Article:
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Electric Cars Can Win 10 Pct Share By 2020: Report

Date: 26-May-10
Country: UK
Author: Gerard Wynn

Pure and hybrid electric cars may grab five to 10 percent of a European autos market by 2020 if governments help overcome cost hurdles, said the authors of an engineering academy report published on Tuesday.

Limits included infrastructure costs of about 5,000 pounds ($7,152) per roadside charge spot, plus costly lithium batteries with a limited range of about 100 miles. In addition, cross-border standards were needed for plugs and billing. "There is no obvious source of funding for such infrastructure," found the Royal Academy of Engineering report, referring to the roll-out of clusters of charge spots.

Driving adoption in Britain were targets to curb greenhouse gases, meaning the fossil fuel-dependent country would also have to invest heavily in low-carbon electricity.

"Any likely future UK energy system will almost certainly involve the electrification of a significant proportion of the transport system," said the report, "Electric cars: charged with potential."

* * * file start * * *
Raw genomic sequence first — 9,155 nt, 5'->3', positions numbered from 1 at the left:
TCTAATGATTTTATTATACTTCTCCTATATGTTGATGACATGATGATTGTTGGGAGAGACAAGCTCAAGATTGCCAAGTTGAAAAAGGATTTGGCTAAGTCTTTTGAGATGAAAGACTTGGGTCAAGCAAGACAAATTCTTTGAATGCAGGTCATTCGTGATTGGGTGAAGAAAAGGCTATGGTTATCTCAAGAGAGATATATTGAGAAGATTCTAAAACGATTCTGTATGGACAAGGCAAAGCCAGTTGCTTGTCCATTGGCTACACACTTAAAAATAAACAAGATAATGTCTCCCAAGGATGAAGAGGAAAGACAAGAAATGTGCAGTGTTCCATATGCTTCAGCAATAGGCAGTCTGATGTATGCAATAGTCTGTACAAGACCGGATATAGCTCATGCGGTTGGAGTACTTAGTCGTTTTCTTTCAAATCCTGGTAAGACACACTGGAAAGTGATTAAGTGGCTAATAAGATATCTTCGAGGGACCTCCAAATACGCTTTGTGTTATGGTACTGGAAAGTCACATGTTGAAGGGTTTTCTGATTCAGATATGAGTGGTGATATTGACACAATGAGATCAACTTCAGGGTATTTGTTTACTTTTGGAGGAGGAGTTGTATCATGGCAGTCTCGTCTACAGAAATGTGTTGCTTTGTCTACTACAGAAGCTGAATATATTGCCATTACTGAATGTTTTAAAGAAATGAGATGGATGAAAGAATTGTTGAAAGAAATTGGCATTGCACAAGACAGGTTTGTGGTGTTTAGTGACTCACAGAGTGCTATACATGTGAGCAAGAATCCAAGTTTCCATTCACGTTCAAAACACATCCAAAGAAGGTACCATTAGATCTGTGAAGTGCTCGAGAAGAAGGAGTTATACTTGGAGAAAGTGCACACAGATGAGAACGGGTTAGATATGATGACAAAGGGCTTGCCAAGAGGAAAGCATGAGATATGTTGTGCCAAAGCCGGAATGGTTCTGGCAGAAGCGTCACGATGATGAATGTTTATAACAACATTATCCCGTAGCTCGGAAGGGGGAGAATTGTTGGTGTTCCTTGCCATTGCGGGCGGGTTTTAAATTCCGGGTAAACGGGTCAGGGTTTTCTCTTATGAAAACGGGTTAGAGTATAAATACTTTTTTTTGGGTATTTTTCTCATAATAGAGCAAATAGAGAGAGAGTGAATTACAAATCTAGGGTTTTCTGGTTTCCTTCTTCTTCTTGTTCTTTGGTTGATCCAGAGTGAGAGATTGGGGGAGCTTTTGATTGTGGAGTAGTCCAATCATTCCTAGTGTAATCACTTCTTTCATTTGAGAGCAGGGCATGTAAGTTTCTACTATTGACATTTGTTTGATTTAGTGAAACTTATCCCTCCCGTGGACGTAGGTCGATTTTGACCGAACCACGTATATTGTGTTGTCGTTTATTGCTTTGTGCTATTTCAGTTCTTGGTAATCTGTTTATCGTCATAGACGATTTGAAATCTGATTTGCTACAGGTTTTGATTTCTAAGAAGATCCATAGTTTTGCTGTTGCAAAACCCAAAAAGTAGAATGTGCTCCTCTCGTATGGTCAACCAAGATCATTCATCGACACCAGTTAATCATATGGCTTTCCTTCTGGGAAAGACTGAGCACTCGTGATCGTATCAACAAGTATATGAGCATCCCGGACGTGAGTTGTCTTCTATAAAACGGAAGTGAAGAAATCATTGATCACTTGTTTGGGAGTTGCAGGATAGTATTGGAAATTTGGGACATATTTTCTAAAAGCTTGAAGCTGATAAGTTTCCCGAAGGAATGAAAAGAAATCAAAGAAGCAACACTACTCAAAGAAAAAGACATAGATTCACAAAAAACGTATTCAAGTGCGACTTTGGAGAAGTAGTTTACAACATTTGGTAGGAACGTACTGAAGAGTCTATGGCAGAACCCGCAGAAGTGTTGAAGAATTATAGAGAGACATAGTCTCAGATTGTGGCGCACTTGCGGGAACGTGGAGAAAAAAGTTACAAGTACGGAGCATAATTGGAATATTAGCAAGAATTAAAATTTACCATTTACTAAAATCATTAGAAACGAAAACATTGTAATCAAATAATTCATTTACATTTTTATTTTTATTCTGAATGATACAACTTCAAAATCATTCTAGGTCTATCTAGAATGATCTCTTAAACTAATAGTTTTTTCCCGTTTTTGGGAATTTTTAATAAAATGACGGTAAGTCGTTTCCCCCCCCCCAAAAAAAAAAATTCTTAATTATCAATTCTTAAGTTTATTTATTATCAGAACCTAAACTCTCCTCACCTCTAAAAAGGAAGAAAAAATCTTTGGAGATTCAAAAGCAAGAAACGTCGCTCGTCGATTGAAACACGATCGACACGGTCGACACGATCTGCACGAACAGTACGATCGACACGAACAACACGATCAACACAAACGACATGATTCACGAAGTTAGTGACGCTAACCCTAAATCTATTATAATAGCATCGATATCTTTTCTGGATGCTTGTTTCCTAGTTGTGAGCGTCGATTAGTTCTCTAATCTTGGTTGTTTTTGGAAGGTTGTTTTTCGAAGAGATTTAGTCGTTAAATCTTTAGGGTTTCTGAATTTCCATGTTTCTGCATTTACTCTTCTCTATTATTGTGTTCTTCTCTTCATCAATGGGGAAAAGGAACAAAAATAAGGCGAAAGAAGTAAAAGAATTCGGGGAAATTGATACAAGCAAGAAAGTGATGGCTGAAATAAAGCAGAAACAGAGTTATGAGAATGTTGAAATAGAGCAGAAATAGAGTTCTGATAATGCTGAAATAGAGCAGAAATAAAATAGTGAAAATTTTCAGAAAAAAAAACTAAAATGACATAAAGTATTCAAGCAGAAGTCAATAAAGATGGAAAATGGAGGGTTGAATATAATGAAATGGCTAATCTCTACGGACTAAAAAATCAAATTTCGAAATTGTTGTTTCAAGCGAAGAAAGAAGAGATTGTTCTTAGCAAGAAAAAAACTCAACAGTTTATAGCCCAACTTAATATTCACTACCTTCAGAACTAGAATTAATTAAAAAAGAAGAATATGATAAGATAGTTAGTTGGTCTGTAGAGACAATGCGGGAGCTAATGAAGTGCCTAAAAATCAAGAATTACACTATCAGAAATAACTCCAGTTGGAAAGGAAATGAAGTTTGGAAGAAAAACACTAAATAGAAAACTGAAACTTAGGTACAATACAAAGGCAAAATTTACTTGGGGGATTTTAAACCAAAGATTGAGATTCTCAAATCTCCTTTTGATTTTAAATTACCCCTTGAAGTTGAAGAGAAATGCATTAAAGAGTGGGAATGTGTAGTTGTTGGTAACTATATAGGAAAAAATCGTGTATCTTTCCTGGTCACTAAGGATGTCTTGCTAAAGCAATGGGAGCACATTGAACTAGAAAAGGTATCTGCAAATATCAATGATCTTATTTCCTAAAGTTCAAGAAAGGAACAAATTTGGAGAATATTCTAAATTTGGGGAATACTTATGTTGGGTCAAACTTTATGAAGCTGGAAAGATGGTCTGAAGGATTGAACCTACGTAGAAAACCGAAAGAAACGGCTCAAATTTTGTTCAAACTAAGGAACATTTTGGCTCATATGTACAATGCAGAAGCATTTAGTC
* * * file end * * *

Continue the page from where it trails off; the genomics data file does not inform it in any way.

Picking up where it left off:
In the near term, gasoline hybrids would continue to dominate pure electric vehicle (EV) models, as their flexibility extended driving range and cut dependence on a charging network.

Advantages of electric cars included lower running costs compared with gasoline, said co-author Roger Kemp of Lancaster University.

He estimated the running cost of the full 100 mile range of a standard battery at about 2 pounds ($2.87), assuming a storage capacity of 20 kilowatt hours and British consumer power prices of 10 pence per kilowatt hour.

In addition to a limited range, re-charging time for batteries was a concern at 6-8 hours or more. Faster charging was possible, but could impact the performance of batteries.

One possible solution was to roll out charging stations, based on gasoline filling stations, where drivers would instantly swap their spent batteries for charged ones, leasing these from the station operator.

Kemp considered that business model, favored by multi-million-dollar California start-up company Better Place, as "complicated."

The supply of particular metals to build batteries, notably lithium, was not likely a constraint, however, said Kemp.

"The (global) reserve base represents sufficient lithium for a billion EV batteries, meaning that lithium shortages do not appear imminent," it said.

"The diversity of possible battery chemistries suggests that a shortage of battery materials is unlikely ... in the foreseeable future," added the report which listed lithium, lead, nickel, sodium and zinc-based chemistries.

(Editing by Keiron Henderson)

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